Tuesday, June 12, 2007

Safari, Not So Good-y

Among the many announcements from "The Steve" yesterday, the one with the most immediate potential benefit for me was the release of the Safari web browser for Windows. I use Safari at home almost exclusively (there are just a couple of Google applications that aren't compatible with Safari, and for those I use Firefox). I've heard a bit of griping from a few folks about Apple software running on Windows - to date, iTunes and Quicktime - for being memory hogs, for not using the "standard" Windows UI (not that anyone else seems particularly concerned about it, not least of all Microsoft), for crashing (I've not had any problems with either iTunes or Quicktime, myself).

So I was all set to try out the new Safari Beta 3 for Windows. Unfortunately, this is clearly an early beta. Right off the start, Safari launched successfully but then failed to display correctly - none of the fonts were loaded. I found a fix for this from my favorite technology news site / message board, Ars Technica. Apparently, having lots of fonts (for some definition of the word "lots") can cause the font index in Safari to get borked. There was a lot of complaints on that board about the usual things, plus a new one - the font rendering. Apparently, Apple decided to bring over their own font renderer instead of using the one in Windows, and the results end up being a bit bolder and darker than most other Windows programs. Again, I don't see a lot of consistency across Windows programs either in this regard - in particular, the new Office 2007 I've been using renders fonts quite a bit softer and lighter than other apps. It's not "broken" or "wrong", it's just different. And to me - better. On the other hand, a lot of users are running fine, and most seemed to be impressed with Safari's speed.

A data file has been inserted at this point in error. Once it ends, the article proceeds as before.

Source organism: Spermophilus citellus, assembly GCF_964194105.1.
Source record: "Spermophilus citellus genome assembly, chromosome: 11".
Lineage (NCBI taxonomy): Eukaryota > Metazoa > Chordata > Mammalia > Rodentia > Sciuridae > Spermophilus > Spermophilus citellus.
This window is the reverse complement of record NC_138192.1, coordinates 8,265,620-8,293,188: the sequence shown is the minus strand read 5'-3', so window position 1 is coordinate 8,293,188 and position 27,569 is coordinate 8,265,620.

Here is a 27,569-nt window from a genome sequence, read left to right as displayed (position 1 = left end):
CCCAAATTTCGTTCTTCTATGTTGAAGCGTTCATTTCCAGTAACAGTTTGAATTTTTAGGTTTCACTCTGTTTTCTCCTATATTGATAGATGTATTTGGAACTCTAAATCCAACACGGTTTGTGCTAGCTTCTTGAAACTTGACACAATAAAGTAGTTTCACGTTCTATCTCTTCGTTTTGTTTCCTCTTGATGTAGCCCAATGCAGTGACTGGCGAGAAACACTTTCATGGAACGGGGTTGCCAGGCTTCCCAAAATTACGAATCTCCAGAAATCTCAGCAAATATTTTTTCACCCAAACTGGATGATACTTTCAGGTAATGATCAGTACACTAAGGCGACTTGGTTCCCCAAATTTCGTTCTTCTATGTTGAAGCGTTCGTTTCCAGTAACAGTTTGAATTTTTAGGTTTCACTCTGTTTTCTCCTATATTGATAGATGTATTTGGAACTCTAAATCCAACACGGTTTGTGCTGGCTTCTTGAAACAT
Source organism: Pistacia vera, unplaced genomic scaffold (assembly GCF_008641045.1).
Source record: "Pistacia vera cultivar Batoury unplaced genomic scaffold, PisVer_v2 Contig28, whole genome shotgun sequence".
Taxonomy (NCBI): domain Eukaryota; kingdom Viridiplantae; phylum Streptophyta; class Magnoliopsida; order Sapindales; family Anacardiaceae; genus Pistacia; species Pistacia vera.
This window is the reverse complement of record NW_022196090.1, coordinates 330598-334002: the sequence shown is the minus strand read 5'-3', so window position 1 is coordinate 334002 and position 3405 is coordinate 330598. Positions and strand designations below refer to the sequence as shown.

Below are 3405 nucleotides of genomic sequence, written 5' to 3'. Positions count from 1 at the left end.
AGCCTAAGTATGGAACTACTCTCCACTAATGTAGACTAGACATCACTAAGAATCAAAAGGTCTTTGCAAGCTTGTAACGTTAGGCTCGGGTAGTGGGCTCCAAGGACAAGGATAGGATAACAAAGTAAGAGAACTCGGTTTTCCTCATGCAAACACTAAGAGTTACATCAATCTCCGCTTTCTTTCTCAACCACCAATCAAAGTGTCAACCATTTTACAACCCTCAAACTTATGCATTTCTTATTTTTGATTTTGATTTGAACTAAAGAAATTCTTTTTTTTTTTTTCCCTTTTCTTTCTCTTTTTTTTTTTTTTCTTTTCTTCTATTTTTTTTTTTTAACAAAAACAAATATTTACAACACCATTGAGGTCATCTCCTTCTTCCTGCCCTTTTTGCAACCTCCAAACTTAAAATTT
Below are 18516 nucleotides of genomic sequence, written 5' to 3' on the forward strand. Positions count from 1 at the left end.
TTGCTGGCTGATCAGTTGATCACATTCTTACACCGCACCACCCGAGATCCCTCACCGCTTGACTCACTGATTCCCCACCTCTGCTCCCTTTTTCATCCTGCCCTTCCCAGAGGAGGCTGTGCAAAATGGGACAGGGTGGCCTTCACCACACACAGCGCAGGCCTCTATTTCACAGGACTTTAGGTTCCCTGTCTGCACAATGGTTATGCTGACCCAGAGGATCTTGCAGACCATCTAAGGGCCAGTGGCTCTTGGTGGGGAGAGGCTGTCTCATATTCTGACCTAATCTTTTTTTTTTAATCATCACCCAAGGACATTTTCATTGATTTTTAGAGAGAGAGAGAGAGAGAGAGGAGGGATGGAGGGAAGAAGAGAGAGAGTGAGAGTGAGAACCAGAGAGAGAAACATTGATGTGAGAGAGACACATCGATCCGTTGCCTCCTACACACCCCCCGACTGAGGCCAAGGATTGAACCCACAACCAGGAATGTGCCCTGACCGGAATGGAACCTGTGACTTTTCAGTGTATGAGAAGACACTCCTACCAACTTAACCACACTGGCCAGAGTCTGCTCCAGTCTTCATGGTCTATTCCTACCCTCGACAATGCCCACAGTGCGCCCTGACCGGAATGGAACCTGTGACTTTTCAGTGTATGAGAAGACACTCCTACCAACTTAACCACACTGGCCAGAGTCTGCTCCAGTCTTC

But three big problems made me remove Safari and fall back to Firefox. First, the proxy handling is not quite right. We use a proxy/firewall at my company, and Firefox requires me to provide the password once per session. Safari seemed to want it once per remote site - that is, many more times than Firefox. Second, there seem to be some security issues - not good for a corporate environment. Third and most important - stability. Safari crashed twice in about fifteen minutes for me, and that's unacceptable.

It's just a beta, so I'm not overly concerned at this point. But I'm going to have to wait for the final release. Sorry, Apple.

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